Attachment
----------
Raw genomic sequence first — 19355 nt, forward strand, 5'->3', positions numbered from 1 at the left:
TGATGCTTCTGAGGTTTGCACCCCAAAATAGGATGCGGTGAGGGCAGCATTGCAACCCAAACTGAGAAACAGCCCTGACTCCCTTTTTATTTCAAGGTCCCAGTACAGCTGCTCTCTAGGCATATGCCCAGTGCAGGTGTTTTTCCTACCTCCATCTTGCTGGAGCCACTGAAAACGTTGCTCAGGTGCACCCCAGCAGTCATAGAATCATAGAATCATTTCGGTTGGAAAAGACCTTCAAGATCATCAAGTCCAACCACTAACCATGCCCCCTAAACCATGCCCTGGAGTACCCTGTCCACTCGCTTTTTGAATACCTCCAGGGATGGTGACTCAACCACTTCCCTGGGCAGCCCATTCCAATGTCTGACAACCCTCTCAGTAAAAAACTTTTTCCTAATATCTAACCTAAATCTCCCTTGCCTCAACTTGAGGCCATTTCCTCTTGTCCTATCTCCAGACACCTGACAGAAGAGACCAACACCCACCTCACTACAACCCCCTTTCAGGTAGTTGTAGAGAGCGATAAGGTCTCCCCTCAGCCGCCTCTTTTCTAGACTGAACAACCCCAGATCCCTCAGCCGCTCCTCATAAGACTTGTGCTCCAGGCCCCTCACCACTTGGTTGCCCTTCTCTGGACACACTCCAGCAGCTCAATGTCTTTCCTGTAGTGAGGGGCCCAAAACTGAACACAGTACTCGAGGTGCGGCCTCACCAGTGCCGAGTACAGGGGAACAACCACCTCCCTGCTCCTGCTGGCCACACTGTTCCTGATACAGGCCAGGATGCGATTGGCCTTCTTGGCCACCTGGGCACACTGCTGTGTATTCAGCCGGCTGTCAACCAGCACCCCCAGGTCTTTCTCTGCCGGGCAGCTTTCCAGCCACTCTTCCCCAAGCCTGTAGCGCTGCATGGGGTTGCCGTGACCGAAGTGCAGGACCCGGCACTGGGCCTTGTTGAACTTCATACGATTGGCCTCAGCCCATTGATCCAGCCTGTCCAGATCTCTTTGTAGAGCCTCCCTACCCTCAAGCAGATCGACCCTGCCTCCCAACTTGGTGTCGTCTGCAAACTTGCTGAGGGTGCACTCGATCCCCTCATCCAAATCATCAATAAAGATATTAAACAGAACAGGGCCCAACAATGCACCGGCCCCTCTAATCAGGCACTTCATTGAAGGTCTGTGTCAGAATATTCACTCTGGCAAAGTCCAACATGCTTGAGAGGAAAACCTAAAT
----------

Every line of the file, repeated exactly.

Raw genomic sequence first — 19355 nt, forward strand, 5'->3', positions numbered from 1 at the left:
TGATGCTTCTGAGGTTTGCACCCCAAAATAGGATGCGGTGAGGGCAGCATTGCAACCCAAACTGAGAAACAGCCCTGACTCCCTTTTTATTTCAAGGTCCCAGTACAGCTGCTCTCTAGGCATATGCCCAGTGCAGGTGTTTTTCCTACCTCCATCTTGCTGGAGCCACTGAAAACGTTGCTCAGGTGCACCCCAGCAGTCATAGAATCATAGAATCATTTCGGTTGGAAAAGACCTTCAAGATCATCAAGTCCAACCACTAACCATGCCCCCTAAACCATGCCCTGGAGTACCCTGTCCACTCGCTTTTTGAATACCTCCAGGGATGGTGACTCAACCACTTCCCTGGGCAGCCCATTCCAATGTCTGACAACCCTCTCAGTAAAAAACTTTTTCCTAATATCTAACCTAAATCTCCCTTGCCTCAACTTGAGGCCATTTCCTCTTGTCCTATCTCCAGACACCTGACAGAAGAGACCAACACCCACCTCACTACAACCCCCTTTCAGGTAGTTGTAGAGAGCGATAAGGTCTCCCCTCAGCCGCCTCTTTTCTAGACTGAACAACCCCAGATCCCTCAGCCGCTCCTCATAAGACTTGTGCTCCAGGCCCCTCACCACTTGGTTGCCCTTCTCTGGACACACTCCAGCAGCTCAATGTCTTTCCTGTAGTGAGGGGCCCAAAACTGAACACAGTACTCGAGGTGCGGCCTCACCAGTGCCGAGTACAGGGGAACAACCACCTCCCTGCTCCTGCTGGCCACACTGTTCCTGATACAGGCCAGGATGCGATTGGCCTTCTTGGCCACCTGGGCACACTGCTGTGTATTCAGCCGGCTGTCAACCAGCACCCCCAGGTCTTTCTCTGCCGGGCAGCTTTCCAGCCACTCTTCCCCAAGCCTGTAGCGCTGCATGGGGTTGCCGTGACCGAAGTGCAGGACCCGGCACTGGGCCTTGTTGAACTTCATACGATTGGCCTCAGCCCATTGATCCAGCCTGTCCAGATCTCTTTGTAGAGCCTCCCTACCCTCAAGCAGATCGACCCTGCCTCCCAACTTGGTGTCGTCTGCAAACTTGCTGAGGGTGCACTCGATCCCCTCATCCAAATCATCAATAAAGATATTAAACAGAACAGGGCCCAACAATGCACCGGCCCCTCTAATCAGGCACTTCATTGAAGGTCTGTGTCAGAATATTCACTCTGGCAAAGTCCAACATGCTTGAGAGGAAAACCTAAAT